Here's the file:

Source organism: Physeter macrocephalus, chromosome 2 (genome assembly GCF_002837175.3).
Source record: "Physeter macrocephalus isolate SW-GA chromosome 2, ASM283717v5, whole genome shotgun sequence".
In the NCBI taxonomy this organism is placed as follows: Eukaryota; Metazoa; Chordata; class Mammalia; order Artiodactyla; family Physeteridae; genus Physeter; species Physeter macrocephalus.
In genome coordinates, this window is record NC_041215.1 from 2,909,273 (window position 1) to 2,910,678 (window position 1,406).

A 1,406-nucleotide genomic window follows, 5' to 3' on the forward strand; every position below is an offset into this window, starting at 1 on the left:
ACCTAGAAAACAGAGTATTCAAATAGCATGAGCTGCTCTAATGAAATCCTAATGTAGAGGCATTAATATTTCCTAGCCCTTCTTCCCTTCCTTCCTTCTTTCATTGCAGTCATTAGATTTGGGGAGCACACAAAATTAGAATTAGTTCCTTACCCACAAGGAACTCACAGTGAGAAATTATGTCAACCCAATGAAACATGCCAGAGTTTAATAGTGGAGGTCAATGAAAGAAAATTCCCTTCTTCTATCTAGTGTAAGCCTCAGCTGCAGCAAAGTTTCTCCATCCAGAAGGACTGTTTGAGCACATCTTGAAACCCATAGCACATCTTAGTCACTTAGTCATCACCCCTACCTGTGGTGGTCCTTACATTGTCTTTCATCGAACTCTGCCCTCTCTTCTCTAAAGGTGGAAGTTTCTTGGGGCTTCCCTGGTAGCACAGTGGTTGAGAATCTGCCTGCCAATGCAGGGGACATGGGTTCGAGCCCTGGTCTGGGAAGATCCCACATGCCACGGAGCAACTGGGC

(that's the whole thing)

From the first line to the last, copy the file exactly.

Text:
Source organism: Physeter macrocephalus, chromosome 2 (genome assembly GCF_002837175.3).
Source record: "Physeter macrocephalus isolate SW-GA chromosome 2, ASM283717v5, whole genome shotgun sequence".
In the NCBI taxonomy this organism is placed as follows: Eukaryota; Metazoa; Chordata; class Mammalia; order Artiodactyla; family Physeteridae; genus Physeter; species Physeter macrocephalus.
In genome coordinates, this window is record NC_041215.1 from 2,909,273 (window position 1) to 2,910,678 (window position 1,406).

A 1,406-nucleotide genomic window follows, 5' to 3' on the forward strand; every position below is an offset into this window, starting at 1 on the left:
ACCTAGAAAACAGAGTATTCAAATAGCATGAGCTGCTCTAATGAAATCCTAATGTAGAGGCATTAATATTTCCTAGCCCTTCTTCCCTTCCTTCCTTCTTTCATTGCAGTCATTAGATTTGGGGAGCACACAAAATTAGAATTAGTTCCTTACCCACAAGGAACTCACAGTGAGAAATTATGTCAACCCAATGAAACATGCCAGAGTTTAATAGTGGAGGTCAATGAAAGAAAATTCCCTTCTTCTATCTAGTGTAAGCCTCAGCTGCAGCAAAGTTTCTCCATCCAGAAGGACTGTTTGAGCACATCTTGAAACCCATAGCACATCTTAGTCACTTAGTCATCACCCCTACCTGTGGTGGTCCTTACATTGTCTTTCATCGAACTCTGCCCTCTCTTCTCTAAAGGTGGAAGTTTCTTGGGGCTTCCCTGGTAGCACAGTGGTTGAGAATCTGCCTGCCAATGCAGGGGACATGGGTTCGAGCCCTGGTCTGGGAAGATCCCACATGCCACGGAGCAACTGGGC